They believe they had something to do with that.
"We always carry a chip on our shoulder," Bennett said. "Last year, we carried a chip and it just rolled over to this year. We keep hearing the same thing -- the Chicago Bears ain't got no receivers, ain't got no receivers. We all feel like everyone in this room is a No. 1, and we've just got to continue to go out and prove everybody wrong."
Well, here's their chance.
Whether or not the Bears decide to go after a top receiver is an issue for the offseason. The group in place has at least contributed this season, helping Chicago earn a first-round playoff bye.
That's a huge development. Hester's contributions on offense -- 40 catches, 475 yards, four TDs -- are more of a bonus, with the Bears leaning on Bennett and Johnny Knox.
Knox emerged as the primary deep threat with 51 catches for 960 yards, including 17 for 20 yards or more.
"He's just becoming more of a complete receiver," quarterback Jay Cutler said. "He's kind of one of those guys you can count on. If he's got one-on-one, he's going to win. ... He's done all year when his number is called, he's in the right spot."
The same goes for Bennett, particularly on third downs.
Bennett's receptions (46) and yards (561) are down from last season, when he caught 54 passes for 717 yards, but he has emerged as the Bears' top option when they need to keep drives going. He had 11 receptions on third downs over the final nine games of the regular season, all for first downs.
"I just try to make myself available, being quarterback friendly, just finding the spots and the holes," said Bennett, who sat out the final regular-season game at Green Bay with an ankle injury. "(Offensive coordinator Mike) Martz has done a good job with the game plan, setting people up, putting us in the right position to be successful."
Some of the biggest questions coming into the season centered on a group of young receivers who had shown some promise but still were unproven.
There was no established go-to threat, and many wondered how they would adapt to Martz's system, where precision and timing determine a play's success or failure. Fair or not, the perception in the past was the receivers didn't hit their spots, leading to breakdowns, and when the Minnesota Vikings cut Randy Moss in early November, that stirred a debate in Chicago.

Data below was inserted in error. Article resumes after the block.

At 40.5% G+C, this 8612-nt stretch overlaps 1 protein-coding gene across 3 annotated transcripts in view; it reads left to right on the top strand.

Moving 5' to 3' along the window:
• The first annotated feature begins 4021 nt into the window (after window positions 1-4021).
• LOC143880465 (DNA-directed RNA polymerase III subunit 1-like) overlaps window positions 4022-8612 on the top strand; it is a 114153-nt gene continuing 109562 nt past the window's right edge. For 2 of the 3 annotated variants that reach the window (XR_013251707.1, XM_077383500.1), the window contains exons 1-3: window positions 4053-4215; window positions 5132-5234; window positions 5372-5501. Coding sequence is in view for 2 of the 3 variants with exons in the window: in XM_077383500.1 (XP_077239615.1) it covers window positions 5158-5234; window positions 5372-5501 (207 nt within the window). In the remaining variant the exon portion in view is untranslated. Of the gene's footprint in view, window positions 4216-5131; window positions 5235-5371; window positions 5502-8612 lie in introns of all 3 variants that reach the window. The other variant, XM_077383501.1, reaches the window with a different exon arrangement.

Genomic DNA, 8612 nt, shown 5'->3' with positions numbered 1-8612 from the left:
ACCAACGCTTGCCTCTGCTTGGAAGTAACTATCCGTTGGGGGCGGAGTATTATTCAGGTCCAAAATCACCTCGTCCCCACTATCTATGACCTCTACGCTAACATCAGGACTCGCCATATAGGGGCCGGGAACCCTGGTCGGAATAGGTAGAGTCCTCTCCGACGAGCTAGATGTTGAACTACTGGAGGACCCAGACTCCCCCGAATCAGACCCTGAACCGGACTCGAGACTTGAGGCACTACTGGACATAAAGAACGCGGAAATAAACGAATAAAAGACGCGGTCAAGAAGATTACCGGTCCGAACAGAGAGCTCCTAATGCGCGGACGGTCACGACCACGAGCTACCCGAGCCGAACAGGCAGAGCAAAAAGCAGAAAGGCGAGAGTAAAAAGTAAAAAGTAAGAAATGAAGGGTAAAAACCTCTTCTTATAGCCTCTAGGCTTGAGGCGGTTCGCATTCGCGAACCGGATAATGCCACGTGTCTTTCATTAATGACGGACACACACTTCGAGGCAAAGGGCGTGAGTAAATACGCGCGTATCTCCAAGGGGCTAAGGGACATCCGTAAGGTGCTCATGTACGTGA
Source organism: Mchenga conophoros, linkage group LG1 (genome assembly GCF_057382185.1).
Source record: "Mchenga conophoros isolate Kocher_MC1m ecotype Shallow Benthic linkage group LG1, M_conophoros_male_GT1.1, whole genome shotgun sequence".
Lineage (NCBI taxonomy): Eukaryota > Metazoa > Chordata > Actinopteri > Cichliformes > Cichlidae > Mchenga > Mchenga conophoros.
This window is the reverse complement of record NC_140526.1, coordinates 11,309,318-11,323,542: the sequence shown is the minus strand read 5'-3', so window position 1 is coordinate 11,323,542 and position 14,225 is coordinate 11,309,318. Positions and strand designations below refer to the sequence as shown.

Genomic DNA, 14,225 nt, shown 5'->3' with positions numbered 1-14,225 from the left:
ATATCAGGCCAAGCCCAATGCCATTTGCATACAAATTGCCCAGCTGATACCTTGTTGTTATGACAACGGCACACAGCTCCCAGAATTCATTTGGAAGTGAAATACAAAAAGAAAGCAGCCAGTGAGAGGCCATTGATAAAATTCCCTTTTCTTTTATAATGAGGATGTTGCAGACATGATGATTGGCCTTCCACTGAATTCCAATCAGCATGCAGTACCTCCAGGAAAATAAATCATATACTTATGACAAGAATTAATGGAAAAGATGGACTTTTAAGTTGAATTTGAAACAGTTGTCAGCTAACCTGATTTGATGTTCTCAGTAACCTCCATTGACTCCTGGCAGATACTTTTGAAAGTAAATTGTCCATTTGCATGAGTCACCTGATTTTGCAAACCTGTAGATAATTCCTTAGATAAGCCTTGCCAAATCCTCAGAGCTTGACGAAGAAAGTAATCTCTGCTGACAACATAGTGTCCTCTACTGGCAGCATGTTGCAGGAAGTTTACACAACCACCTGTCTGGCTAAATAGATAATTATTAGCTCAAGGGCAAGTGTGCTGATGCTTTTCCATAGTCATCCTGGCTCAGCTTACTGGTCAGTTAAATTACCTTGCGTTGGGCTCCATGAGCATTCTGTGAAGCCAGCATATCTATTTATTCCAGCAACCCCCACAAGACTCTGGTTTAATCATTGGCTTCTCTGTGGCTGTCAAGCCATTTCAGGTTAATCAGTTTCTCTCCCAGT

The Bears were a mess at the time, dropping three of four after a 3-0 start, and at least some fans believed they should go after the controversial receiver. Instead of taking a big chance, they took a good look at what they were doing during their off week.
They cut back on the deep drops by Cutler, who was taking a pounding, and committed to the run. They also figured out a rotation on the offensive line.
That reduced the wear and tear on Cutler and kept defenses off-balance, which in turn created openings on the ground and in the air.
The receivers did their part, particularly Knox and Bennett. Now, they're about to get their first taste of the postseason.
"Both these receivers made enormous strides," Martz said. "(Receivers coach Darryl Drake) has done a great job of the details; I've never been around a receivers coach like Darryl who's so detail-oriented, that really understands what the quarterback's trying to do. You tell those guys you have to play this game through the eyes of the quarterback, and our guys, I think, certainly do those things."
For Bennett, these are busy times.
Along with preparing for the game, he was getting ready for the birth of his first child, a son. So he had plenty on his mind to go with that chip on the shoulder.
"There are a lot of guys who wish they were on this team," Bennett said. "Everybody in here plays together. Nobody worries about who's the No. 1 receiver. Nobody worries about statistics. We just go out, play hard. If we win, that's all that matters."
Copyright 2011 by The Associated Press